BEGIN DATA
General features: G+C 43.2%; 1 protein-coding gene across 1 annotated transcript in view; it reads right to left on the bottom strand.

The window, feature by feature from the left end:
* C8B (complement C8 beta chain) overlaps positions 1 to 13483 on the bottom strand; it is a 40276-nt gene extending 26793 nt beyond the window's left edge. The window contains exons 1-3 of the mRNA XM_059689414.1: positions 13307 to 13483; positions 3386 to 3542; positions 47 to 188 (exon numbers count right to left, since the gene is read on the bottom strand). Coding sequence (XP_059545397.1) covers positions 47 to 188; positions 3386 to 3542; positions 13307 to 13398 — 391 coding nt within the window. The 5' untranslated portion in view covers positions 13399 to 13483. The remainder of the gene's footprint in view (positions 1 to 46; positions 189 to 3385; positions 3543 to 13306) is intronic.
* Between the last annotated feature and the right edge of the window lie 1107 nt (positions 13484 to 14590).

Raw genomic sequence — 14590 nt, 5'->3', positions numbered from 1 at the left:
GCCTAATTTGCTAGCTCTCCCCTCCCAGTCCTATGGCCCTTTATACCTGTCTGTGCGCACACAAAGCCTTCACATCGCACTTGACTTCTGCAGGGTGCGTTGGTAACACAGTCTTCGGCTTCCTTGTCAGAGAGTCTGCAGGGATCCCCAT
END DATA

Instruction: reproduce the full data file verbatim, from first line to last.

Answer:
General features: G+C 43.2%; 1 protein-coding gene across 1 annotated transcript in view; it reads right to left on the bottom strand.

The window, feature by feature from the left end:
* C8B (complement C8 beta chain) overlaps positions 1 to 13483 on the bottom strand; it is a 40276-nt gene extending 26793 nt beyond the window's left edge. The window contains exons 1-3 of the mRNA XM_059689414.1: positions 13307 to 13483; positions 3386 to 3542; positions 47 to 188 (exon numbers count right to left, since the gene is read on the bottom strand). Coding sequence (XP_059545397.1) covers positions 47 to 188; positions 3386 to 3542; positions 13307 to 13398 — 391 coding nt within the window. The 5' untranslated portion in view covers positions 13399 to 13483. The remainder of the gene's footprint in view (positions 1 to 46; positions 189 to 3385; positions 3543 to 13306) is intronic.
* Between the last annotated feature and the right edge of the window lie 1107 nt (positions 13484 to 14590).

Raw genomic sequence — 14590 nt, 5'->3', positions numbered from 1 at the left:
GCCTAATTTGCTAGCTCTCCCCTCCCAGTCCTATGGCCCTTTATACCTGTCTGTGCGCACACAAAGCCTTCACATCGCACTTGACTTCTGCAGGGTGCGTTGGTAACACAGTCTTCGGCTTCCTTGTCAGAGAGTCTGCAGGGATCCCCAT